4 Ways to Upgrade Your Programming and Coaching- Mike Robertson at IFAST in Indianapolis does it again. The points he makes in this post are always worth revisiting every month. Moral of his message is to keep it basic and don't get too crazy.
Regular Cardio Will Make You Fat- I'm not in love with the title here, but the message is pretty much the one I try to pedal. I'm not just putting this on here today because cardio and I aren't friends. The point is there is still some bafoons out there that are pedaling cardio as the end all be all and it needs to stop. Thank you John Meadows for this great T-Nation post supporting my point.
Drills for Engaging the LatsRead Now
I wouldn't go out and call lats the most neglected group of muscles in the human body, there's plenty of legitimate claim for that by other muscles. At the same time I absolutely feel they don't get the love they need. Especially when it comes to 2 of the more popular exercises (and 2 of my favorites), the deadlift and KB swing.
Today's post I have a couple of videos to show 2 drills I use in my programming to help clients feel those suckers. I certainly am not claiming to be the inventor of these drills, but as much as I want to give credit to who I stole them from, I can't remember who it was. Either way let's get into these guys and what I find them useful for.
For those that don't know, deadlifts are probably the biggest bang for your buck exercise (at least one of if not) out there. Among other things that can be catastrophic on this lift, if the bar on your deadlift starts to separate from your body, it'll be bad news. Even after cues such as, "Keep the bar tight to you" and "Squeeze the oranges in your arm pits" (you laugh but it works). Some clients still look at me like I've just grown a third eye and an extra nose.
Other than the option of just repeatedly yelling at them and getting no where with it I found this little gem and will have them do a set of 10-12 reps with it. Sometimes I'll even program it in their warm up or as a part of a super set with the deadlifts. The items needed are a super band (start fairly light) and either a dowel or pvc pipe.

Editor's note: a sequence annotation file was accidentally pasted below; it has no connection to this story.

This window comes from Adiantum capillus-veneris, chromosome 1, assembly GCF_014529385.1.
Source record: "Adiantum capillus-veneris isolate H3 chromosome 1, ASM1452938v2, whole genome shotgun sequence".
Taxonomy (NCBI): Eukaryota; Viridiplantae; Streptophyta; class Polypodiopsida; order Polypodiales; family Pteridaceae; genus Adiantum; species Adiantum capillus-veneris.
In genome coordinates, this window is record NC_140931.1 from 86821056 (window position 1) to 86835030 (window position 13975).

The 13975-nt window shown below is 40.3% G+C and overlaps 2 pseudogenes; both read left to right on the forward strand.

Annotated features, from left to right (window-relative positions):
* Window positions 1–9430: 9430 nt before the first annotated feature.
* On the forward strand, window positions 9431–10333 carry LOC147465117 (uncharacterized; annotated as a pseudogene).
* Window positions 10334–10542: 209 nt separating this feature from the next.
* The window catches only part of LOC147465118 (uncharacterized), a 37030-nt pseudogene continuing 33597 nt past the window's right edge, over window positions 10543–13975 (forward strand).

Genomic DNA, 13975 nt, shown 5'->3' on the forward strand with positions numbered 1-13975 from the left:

-Back and Arms straight
-Pull the dowel down under control
-When you reach your body try to snap the dowel accross your lap with your wrists
Usually after integrating this into a clients program for a month or so they start to scrape their shins. There isn't a solution to that, it's suppose to happen, you're doing it right so keep going.
The KB swing has grown in popularity, with good reason. It's an amazing exercise that hits a lot of points most coaches are begging for. It's a hinge, teaches you to use your glutes, core needs to be engaged and it's great for both power and metabolic purposes.
There are 2 things that I almost always have to fix when I see someone doing a swing, they use a squat instead of a hinge pattern, and they let the bell go far too high (anything at head level is too high for me). For the latter reason I will have clients do the above drill. It teaches them what the top position of a swing should feel like. Lats tight, along with glutes and core engaged. Dan John had said that your lats should be so tight that you have to "play chicken with your zipper", I'll let the rest of you elaborate on that for yourselves. The tools you need for this guy are a super band, medium to heavy bands will work best, and something heavy to anchor said band to.
-Arms straight at about chest level
-Keep tension on the band the entire time
-Drive your heels into the ground and squeeze your glutes hard!
The result of this after having it programmed for a month or so is learning how to do as Dan John says and avoid smashing yourself in the descent of a swing.
To review, give the lats some love, make sure the bar is not walking away from you on your deadlifts and make a game of chicken out of your kb swings. That's all I got today guys, go out there and get after it!
Jarrod Dyke, CSCS